After a long and checkered history S-scale model trains are certainly back in vogue again.
To quote Craig O’Connell from his “S” Scale Model Railroading Homepage website:
“S scale is one of the fastest growing scales within model railroading today and is growing in leaps and bounds. Why? Because you need only 10% more space than HO to operate, our products are proliferating in the market place and S scale products run reliably, track better and are easily modeled to prototypical accuracy.”
About the Author: John Vanse, a model train enthusiast, has a number of websites concerned with model trains. These sites can be accessed through the hub site: The Model Train Guide
Permanent Link: http://www.isnare.com/?aid=202595&ca=Recreation
N for apartment space
Do you live in an apartment? The N scale is 1:160 model trains and their layouts can be built or assembled on a small display stand. It can be easily broken down when you need to relocate and the N scale is considered trouble-free and will store easily.
Model layout and workbench
The ideal situation is to build your model trains and their layouts where it will remain undisturbed. Place the layout for easy access to electrical outlets and correction for derailed trains, line faults, etc. Prepare a portable and temporary working table for any miscellaneous building or repair work during the early construction phases.
Suggested layout measurements
The layout may be designed against a wall. It needs to be 3 feet wide. If designing for a loop railroad in HO scale (1/87th of the actual size).The layout size should be at least 3? 6? x 4?. A 6? x 4? would allow more space for an interesting model railroad.
The HO scale appears to be the most popular size for hobbyists and also has a large selection of available accessories.
Are you trying for a larger layout?
Estimate the total size you would like to create and take a lesson from stage building. Divide the overall space into equal workable squares or rectangles which can be worked as units which will be assembled as the work progresses. You will definitely need to make a grid drawing. This is a huge project for the experienced. Start small first.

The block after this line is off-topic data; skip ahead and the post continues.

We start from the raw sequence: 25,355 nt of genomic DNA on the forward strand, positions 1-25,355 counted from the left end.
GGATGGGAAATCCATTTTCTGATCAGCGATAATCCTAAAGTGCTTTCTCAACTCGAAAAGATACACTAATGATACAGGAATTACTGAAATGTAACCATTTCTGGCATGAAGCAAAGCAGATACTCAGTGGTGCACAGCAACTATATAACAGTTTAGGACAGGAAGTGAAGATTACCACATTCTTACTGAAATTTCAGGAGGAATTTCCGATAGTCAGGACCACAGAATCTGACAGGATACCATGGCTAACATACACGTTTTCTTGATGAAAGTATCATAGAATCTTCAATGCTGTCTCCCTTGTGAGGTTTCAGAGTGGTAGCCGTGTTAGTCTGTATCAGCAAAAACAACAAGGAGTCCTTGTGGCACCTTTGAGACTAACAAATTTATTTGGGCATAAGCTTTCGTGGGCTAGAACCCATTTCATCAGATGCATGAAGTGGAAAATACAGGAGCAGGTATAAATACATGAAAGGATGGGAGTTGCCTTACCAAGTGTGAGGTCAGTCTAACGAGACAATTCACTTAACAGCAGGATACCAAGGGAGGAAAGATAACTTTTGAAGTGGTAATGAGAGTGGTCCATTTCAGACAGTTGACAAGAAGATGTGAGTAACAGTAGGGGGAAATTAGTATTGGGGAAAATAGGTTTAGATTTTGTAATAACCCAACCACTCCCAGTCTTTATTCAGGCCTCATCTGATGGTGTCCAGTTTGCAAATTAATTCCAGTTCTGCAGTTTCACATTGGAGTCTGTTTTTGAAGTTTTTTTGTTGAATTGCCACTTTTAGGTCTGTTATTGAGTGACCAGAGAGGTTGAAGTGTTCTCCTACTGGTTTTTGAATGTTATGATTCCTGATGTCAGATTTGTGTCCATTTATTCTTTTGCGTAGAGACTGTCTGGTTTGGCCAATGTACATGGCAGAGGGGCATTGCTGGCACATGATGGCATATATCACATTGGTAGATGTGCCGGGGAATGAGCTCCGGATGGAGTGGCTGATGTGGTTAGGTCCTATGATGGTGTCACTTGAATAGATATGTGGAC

Which scale you are planning to use?
The train scale which you will be using is largely determined by the amount of space available. Details are much easier to see on a larger model and the other items to be used are easier to reproduce. Larger models require much space. Fortunately, manufacturers provide a selection of other sizes.
I believe it is safe to say that most people will just have fun on their first layout project. With the passage of time and experience people want more and will have a tendency to create or bring realism to their display layout. Consider the first project as an adventure and learning experience.
Calculations for realism
Calculations become very important for realism. Have no fear. There are many free programs on the Internet which allow you to calculate. If space is at a premium then the N scale layout can be built with about 30% less space.
After the initial adventure many people enjoy setting realism in their layouts. Ideas of layouts may come from your own community. There are many still shots and videos of nature which are available as freebies or are available for purchase. Satellite pictures found on the Internet are very helpful.
Your layout platform may be a train running through the city, the country, and suburban areas, mountains with its rivers and forests, and much more. Let your imagination touched with realistic artistic details define the landscape.
Many accessories are available in hobby shops, toy specialty stores, and department stores. If creative and skilled; design and construct the necessary accessories. This wonderful indoor or outdoor hobby can keep you excited and busy for many enjoyable hours. Miniature craft abilities are an added benefit for layout designs.